Also, can you give me the "definition" of milk thistle? Like, you have RRL (uterine tonic, iron, calcium, potassium, b, c, + e) - what would be in the () for milk thistle? Or do you know where I can look that information up myself?

Again, thanks so much!
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#6 of 6 Old 03-26-2006, 11:07 PM
 
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yep i do know the answer to that one
it helps supports good liver function during pregnancy or any stage of life and it has tons of antioxidants to help keep the body healthy. it is also been known to help reduce symptoms of exzema and psoriasis if taken regularly. it also can be helpful for jaundice so if you are going to be breastfeeding it can help to drink tea with alot of milk thistle in it as it can pass through the breastmilk and help prevent jaundice in your baby.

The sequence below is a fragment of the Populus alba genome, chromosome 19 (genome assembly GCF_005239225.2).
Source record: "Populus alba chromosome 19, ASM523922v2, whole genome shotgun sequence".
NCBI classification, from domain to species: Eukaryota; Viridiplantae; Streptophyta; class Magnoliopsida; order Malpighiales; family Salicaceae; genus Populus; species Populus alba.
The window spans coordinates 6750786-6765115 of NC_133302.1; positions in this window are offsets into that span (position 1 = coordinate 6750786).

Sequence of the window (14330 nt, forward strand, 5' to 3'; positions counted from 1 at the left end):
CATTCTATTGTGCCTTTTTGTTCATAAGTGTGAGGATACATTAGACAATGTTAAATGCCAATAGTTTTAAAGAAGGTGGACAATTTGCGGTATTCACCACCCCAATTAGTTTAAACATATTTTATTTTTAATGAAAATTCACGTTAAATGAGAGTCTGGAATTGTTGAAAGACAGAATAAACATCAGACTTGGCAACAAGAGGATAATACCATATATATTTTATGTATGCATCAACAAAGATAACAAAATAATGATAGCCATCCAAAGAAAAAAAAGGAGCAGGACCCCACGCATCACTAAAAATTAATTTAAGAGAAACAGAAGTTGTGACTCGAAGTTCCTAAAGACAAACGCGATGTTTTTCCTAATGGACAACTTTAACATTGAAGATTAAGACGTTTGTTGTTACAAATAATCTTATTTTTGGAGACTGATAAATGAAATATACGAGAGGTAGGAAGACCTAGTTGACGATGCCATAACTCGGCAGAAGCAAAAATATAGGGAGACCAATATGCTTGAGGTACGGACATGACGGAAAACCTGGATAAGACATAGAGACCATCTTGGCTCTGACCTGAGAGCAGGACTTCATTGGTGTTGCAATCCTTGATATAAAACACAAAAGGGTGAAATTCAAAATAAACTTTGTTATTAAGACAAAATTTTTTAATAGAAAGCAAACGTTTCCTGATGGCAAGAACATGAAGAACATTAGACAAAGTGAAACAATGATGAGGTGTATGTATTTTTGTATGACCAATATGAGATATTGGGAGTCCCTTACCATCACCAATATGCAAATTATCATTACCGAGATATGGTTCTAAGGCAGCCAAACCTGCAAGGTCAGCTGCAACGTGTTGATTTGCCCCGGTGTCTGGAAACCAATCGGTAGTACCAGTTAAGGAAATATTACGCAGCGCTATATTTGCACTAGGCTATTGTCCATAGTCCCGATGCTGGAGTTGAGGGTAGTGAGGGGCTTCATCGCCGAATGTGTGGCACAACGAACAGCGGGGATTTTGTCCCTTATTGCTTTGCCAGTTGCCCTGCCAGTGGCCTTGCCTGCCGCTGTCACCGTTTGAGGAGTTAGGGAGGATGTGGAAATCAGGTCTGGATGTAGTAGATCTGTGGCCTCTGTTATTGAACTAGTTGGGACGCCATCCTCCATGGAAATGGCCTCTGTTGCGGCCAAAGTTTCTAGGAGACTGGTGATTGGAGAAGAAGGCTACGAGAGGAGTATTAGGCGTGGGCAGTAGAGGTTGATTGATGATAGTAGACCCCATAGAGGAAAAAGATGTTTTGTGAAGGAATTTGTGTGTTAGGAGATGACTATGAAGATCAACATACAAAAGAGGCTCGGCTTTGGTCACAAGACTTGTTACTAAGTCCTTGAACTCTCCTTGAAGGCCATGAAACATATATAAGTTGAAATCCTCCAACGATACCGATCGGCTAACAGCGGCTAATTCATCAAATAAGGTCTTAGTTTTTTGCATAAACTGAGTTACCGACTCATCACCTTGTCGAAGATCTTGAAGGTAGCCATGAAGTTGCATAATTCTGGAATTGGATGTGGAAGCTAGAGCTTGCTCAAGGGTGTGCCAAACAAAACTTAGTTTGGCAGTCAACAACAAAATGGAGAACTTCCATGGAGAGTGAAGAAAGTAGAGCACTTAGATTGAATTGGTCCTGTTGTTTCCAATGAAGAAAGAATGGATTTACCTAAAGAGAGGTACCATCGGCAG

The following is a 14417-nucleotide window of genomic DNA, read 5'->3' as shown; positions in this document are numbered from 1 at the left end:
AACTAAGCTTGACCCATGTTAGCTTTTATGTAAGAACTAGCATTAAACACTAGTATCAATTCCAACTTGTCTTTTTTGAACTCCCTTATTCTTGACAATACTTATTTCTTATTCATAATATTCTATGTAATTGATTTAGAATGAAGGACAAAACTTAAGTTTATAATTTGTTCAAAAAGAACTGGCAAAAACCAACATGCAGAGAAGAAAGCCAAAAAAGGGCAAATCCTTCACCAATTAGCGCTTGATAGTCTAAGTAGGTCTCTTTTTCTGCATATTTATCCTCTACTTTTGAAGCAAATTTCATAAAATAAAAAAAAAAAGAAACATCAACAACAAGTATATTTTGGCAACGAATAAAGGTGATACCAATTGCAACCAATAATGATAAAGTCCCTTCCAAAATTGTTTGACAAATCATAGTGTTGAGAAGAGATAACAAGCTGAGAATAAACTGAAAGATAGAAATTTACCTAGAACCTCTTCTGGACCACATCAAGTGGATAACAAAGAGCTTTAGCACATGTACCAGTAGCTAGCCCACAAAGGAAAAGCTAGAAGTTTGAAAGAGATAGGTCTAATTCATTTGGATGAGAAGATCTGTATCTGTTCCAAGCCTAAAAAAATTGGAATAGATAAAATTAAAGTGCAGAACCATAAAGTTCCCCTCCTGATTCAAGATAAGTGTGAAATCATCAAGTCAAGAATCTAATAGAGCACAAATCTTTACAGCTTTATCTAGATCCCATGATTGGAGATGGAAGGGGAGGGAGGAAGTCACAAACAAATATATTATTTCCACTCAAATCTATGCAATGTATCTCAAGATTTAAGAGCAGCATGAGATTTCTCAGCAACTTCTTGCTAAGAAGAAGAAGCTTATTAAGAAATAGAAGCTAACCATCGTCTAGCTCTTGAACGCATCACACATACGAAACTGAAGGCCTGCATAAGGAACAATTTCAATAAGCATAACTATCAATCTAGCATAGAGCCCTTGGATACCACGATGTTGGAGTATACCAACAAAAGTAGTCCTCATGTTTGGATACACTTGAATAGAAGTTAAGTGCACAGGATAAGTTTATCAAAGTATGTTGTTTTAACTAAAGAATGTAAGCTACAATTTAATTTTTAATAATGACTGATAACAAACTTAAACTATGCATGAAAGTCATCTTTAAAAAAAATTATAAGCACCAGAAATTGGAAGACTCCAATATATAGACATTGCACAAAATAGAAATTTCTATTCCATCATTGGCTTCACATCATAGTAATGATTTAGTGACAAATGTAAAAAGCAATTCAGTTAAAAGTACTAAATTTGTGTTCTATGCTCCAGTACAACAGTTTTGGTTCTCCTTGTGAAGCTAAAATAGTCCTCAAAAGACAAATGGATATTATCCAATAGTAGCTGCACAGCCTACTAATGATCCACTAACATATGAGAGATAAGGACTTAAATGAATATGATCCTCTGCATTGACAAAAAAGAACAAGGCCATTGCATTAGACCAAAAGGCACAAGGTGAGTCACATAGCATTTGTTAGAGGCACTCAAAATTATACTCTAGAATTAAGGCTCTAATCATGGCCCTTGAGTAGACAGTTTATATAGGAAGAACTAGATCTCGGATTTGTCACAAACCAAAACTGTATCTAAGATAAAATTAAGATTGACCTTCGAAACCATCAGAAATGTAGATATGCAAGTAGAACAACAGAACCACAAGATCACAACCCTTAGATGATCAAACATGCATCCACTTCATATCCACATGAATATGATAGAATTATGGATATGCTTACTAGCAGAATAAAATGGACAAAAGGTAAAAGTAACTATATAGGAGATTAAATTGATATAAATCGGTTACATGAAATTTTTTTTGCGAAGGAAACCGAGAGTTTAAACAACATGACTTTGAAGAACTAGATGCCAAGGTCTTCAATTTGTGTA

so its little () would be (supports liver function, antioxidants, anti-psoriasis,helps prevent jaundice) thats taken directly from the notes my midwife has given me.

here is another extract i managed to find online.
________

Milk thistle is believed to have protective effects on the liver and improve its function. It is typically used to treat liver cirrhosis, chronic hepatitis (liver inflammation), and gallbladder disorders. Treatment claims also include:

* Lowering cholesterol levels
* Reducing insulin resistance in people with type 2 diabetes who also have cirrhosis
* Reducing the growth of cancer cells in breast, cervical, and prostate cancers

______________

i called my midwife and asked and she said that it can really help lower cholesterol as well as the things in the notes she gave me, but she hasnt hear of the reducing growth of cancer cells so she is going to look it up and let me know.

hope this helps
dimity